DO YOU HAVE WHAT IT TAKES TO BE A BOARD MEMBER?
Dons Trust Vice Chair David Growns looks at what you should bring to the table.
You should know by now from the many announcements that it’s election time again! I think it’s safe to say that the club is currently experiencing the widest range of activity ever, and the Dons Trust Board (DTB) is in the thick of it. So what does it take to be a DTB member in these exciting times?
Collectively, the DTB needs a mixture of talents to be able to interpret information and make decisions across the whole range of its current activities. Skills in finance, PR/communications, IT, marketing and planning, and commercial experience in other businesses are all useful. You don’t need years of experience in these areas – we are ably and expertly advised – but you must be able to think strategically and act decisively.
There are monthly DTB meetings and three general meetings each year to attend and contribute to. But there is a lot more going on, and the DTB needs members who are able to get more actively involved. Outside the regular meetings, we need DTB members to lead and contribute to working groups, attend and represent the Dons Trust at external and matchday events, contribute to the occasional workshop, and fundraise – to name but a few activities. The commitment is a lot more than a few hours a month. If you think you can make that commitment, please consider standing for election.
Nominations close at 2.30 pm next Saturday, 25 October – the day of the Tranmere Rovers game.
A NEW TWIST IN THE COVENTRY SAGA
Dons Trust Chair Matt Breach reports a new variation on a sadly familiar tale.
No sooner than fans around the country were celebrating the role of fan power in helping Coventry City return home to the Ricoh Arena, than a new threat to City has appeared on the horizon. Raising the very unwelcome spectre of sports franchising in Britain on a scale not seen since the theft of our club 12 years ago, “London” Wasps RFC have announced that they have purchased Coventry City Council’s share in the Ricoh and will be moving there in December.
On the football side, this shows that Coventry’s owners were at the very least misleading about their campaign to push the Arena’s owners to sell for a knockdown price, as Wasps have paid a (reported) sum that seems very reasonable for a share in a high- quality facility with a large non-football income stream. More pertinently, it puts City back at risk because Wasps are now the lead organisation at the stadium, and the RFU Premiership rules dictate that their games and needs must take precedence. Coventry City thus face the prospect of seeing games moved at short notice, and the owners’ repeated claim that they need to own a stadium in order to survive must revive the threat of another move away from Coventry.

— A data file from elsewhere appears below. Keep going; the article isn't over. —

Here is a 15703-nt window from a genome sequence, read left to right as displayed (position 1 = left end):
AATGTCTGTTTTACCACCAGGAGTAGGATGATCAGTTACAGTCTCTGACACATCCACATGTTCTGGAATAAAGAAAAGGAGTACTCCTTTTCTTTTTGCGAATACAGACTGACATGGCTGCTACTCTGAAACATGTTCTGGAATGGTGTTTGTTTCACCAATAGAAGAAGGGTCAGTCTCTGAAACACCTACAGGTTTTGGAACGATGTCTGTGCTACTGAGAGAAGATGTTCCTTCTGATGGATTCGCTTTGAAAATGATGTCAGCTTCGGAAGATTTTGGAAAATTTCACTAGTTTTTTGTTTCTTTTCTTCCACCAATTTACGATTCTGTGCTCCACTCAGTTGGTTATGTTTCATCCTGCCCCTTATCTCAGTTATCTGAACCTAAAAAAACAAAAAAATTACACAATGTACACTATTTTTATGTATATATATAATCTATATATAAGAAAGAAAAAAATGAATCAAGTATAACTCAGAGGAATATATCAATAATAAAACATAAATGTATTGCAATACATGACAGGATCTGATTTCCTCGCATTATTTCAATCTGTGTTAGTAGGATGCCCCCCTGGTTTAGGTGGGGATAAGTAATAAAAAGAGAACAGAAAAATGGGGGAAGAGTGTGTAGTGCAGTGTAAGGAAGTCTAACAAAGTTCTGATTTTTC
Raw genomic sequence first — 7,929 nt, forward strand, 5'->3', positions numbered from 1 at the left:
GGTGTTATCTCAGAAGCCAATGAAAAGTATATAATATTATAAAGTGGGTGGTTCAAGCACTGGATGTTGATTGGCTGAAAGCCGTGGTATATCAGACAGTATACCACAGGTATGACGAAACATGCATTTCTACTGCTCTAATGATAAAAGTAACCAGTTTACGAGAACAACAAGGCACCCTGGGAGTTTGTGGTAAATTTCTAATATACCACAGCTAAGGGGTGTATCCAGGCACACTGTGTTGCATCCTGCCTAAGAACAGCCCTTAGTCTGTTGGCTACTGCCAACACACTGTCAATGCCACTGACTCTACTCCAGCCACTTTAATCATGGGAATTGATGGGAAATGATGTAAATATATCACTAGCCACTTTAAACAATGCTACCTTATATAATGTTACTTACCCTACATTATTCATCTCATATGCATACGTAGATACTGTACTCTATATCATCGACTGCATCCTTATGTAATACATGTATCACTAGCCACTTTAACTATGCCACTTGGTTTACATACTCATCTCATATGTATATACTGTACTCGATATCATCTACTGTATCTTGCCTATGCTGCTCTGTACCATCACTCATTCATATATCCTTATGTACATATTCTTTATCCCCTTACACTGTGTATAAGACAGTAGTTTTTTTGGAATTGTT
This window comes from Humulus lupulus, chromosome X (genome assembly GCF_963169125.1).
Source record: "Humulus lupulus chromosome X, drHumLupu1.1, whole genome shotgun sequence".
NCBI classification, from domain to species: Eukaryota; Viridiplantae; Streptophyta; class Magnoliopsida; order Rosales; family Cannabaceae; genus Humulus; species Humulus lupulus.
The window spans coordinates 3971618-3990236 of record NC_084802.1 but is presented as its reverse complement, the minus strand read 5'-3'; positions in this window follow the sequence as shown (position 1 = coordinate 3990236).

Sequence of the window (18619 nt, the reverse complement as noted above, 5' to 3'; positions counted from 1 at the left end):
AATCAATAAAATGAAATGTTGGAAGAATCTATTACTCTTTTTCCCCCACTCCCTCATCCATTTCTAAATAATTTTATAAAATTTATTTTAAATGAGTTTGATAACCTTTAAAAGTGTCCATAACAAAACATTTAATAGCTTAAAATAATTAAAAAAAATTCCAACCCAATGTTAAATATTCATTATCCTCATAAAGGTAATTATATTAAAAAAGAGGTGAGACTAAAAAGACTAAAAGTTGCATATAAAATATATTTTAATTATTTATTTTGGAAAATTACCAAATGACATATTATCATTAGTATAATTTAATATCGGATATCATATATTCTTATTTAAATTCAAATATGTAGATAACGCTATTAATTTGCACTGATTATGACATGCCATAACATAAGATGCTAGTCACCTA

Another set of fans is also suffering here. Although Dons fans might not think followers of the oval- ball game are as passionate about their teams as football supporters are, a large number of London-based Wasps fans have expressed outrage at this move and see it as the end of their club. The move has been announced in the same manner and with the same excuses as the owners of Wimbledon FC did back in 2002: “We aren’t making money and we might get relegated if we don’t move.” I’m sure we all know the answer to that: find your natural level based on the support of your local community.
Given that the move takes Wasps even further away than the one that took Wimbledon away from its community, I believe we should all have sympathy with Wasps fans and help their campaign to, at the very least, start a new amateur-level Wasps team to support. They won’t be a club we’ll be lining up a pre-season friendly with, but I hope you’ll join me in wishing them well with whatever they choose to do to promote rugby in North-West London.